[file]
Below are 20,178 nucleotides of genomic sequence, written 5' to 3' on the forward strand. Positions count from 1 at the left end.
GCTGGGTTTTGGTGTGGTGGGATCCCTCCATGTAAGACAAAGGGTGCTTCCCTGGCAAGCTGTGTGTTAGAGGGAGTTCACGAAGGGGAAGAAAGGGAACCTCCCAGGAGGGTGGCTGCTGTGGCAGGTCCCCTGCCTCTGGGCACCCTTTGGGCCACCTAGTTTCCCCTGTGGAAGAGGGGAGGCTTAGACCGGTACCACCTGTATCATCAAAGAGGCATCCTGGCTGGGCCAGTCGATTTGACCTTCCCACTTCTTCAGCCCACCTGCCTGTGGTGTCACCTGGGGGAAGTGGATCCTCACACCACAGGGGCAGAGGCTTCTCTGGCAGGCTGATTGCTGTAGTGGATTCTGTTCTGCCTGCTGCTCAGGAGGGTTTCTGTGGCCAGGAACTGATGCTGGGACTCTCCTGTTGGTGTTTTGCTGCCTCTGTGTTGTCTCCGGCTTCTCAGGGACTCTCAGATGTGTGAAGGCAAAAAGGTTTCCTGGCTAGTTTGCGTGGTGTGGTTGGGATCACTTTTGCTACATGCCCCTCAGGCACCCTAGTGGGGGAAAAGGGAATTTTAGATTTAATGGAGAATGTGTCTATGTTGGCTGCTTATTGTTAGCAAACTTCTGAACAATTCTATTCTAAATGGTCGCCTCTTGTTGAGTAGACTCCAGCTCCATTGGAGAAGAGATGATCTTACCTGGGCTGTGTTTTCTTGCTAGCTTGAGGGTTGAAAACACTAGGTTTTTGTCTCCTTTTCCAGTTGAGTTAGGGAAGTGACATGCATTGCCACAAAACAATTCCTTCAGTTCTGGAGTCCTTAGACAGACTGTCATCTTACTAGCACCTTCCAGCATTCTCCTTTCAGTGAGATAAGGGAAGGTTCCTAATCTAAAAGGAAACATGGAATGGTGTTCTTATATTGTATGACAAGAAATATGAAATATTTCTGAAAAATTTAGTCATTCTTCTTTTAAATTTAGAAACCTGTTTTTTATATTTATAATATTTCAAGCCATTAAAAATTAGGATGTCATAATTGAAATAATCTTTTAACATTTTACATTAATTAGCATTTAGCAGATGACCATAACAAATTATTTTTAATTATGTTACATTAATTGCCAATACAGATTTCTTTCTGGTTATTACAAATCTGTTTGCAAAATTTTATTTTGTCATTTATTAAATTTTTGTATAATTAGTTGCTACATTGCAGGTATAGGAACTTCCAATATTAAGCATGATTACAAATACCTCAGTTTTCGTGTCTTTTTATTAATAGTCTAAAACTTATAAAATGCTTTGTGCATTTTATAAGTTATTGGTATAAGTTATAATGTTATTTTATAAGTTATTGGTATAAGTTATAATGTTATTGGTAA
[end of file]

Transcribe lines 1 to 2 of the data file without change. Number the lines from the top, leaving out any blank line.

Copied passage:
Below are 20,178 nucleotides of genomic sequence, written 5' to 3' on the forward strand. Positions count from 1 at the left end.
GCTGGGTTTTGGTGTGGTGGGATCCCTCCATGTAAGACAAAGGGTGCTTCCCTGGCAAGCTGTGTGTTAGAGGGAGTTCACGAAGGGGAAGAAAGGGAACCTCCCAGGAGGGTGGCTGCTGTGGCAGGTCCCCTGCCTCTGGGCACCCTTTGGGCCACCTAGTTTCCCCTGTGGAAGAGGGGAGGCTTAGACCGGTACCACCTGTATCATCAAAGAGGCATCCTGGCTGGGCCAGTCGATTTGACCTTCCCACTTCTTCAGCCCACCTGCCTGTGGTGTCACCTGGGGGAAGTGGATCCTCACACCACAGGGGCAGAGGCTTCTCTGGCAGGCTGATTGCTGTAGTGGATTCTGTTCTGCCTGCTGCTCAGGAGGGTTTCTGTGGCCAGGAACTGATGCTGGGACTCTCCTGTTGGTGTTTTGCTGCCTCTGTGTTGTCTCCGGCTTCTCAGGGACTCTCAGATGTGTGAAGGCAAAAAGGTTTCCTGGCTAGTTTGCGTGGTGTGGTTGGGATCACTTTTGCTACATGCCCCTCAGGCACCCTAGTGGGGGAAAAGGGAATTTTAGATTTAATGGAGAATGTGTCTATGTTGGCTGCTTATTGTTAGCAAACTTCTGAACAATTCTATTCTAAATGGTCGCCTCTTGTTGAGTAGACTCCAGCTCCATTGGAGAAGAGATGATCTTACCTGGGCTGTGTTTTCTTGCTAGCTTGAGGGTTGAAAACACTAGGTTTTTGTCTCCTTTTCCAGTTGAGTTAGGGAAGTGACATGCATTGCCACAAAACAATTCCTTCAGTTCTGGAGTCCTTAGACAGACTGTCATCTTACTAGCACCTTCCAGCATTCTCCTTTCAGTGAGATAAGGGAAGGTTCCTAATCTAAAAGGAAACATGGAATGGTGTTCTTATATTGTATGACAAGAAATATGAAATATTTCTGAAAAATTTAGTCATTCTTCTTTTAAATTTAGAAACCTGTTTTTTATATTTATAATATTTCAAGCCATTAAAAATTAGGATGTCATAATTGAAATAATCTTTTAACATTTTACATTAATTAGCATTTAGCAGATGACCATAACAAATTATTTTTAATTATGTTACATTAATTGCCAATACAGATTTCTTTCTGGTTATTACAAATCTGTTTGCAAAATTTTATTTTGTCATTTATTAAATTTTTGTATAATTAGTTGCTACATTGCAGGTATAGGAACTTCCAATATTAAGCATGATTACAAATACCTCAGTTTTCGTGTCTTTTTATTAATAGTCTAAAACTTATAAAATGCTTTGTGCATTTTATAAGTTATTGGTATAAGTTATAATGTTATTTTATAAGTTATTGGTATAAGTTATAATGTTATTGGTAA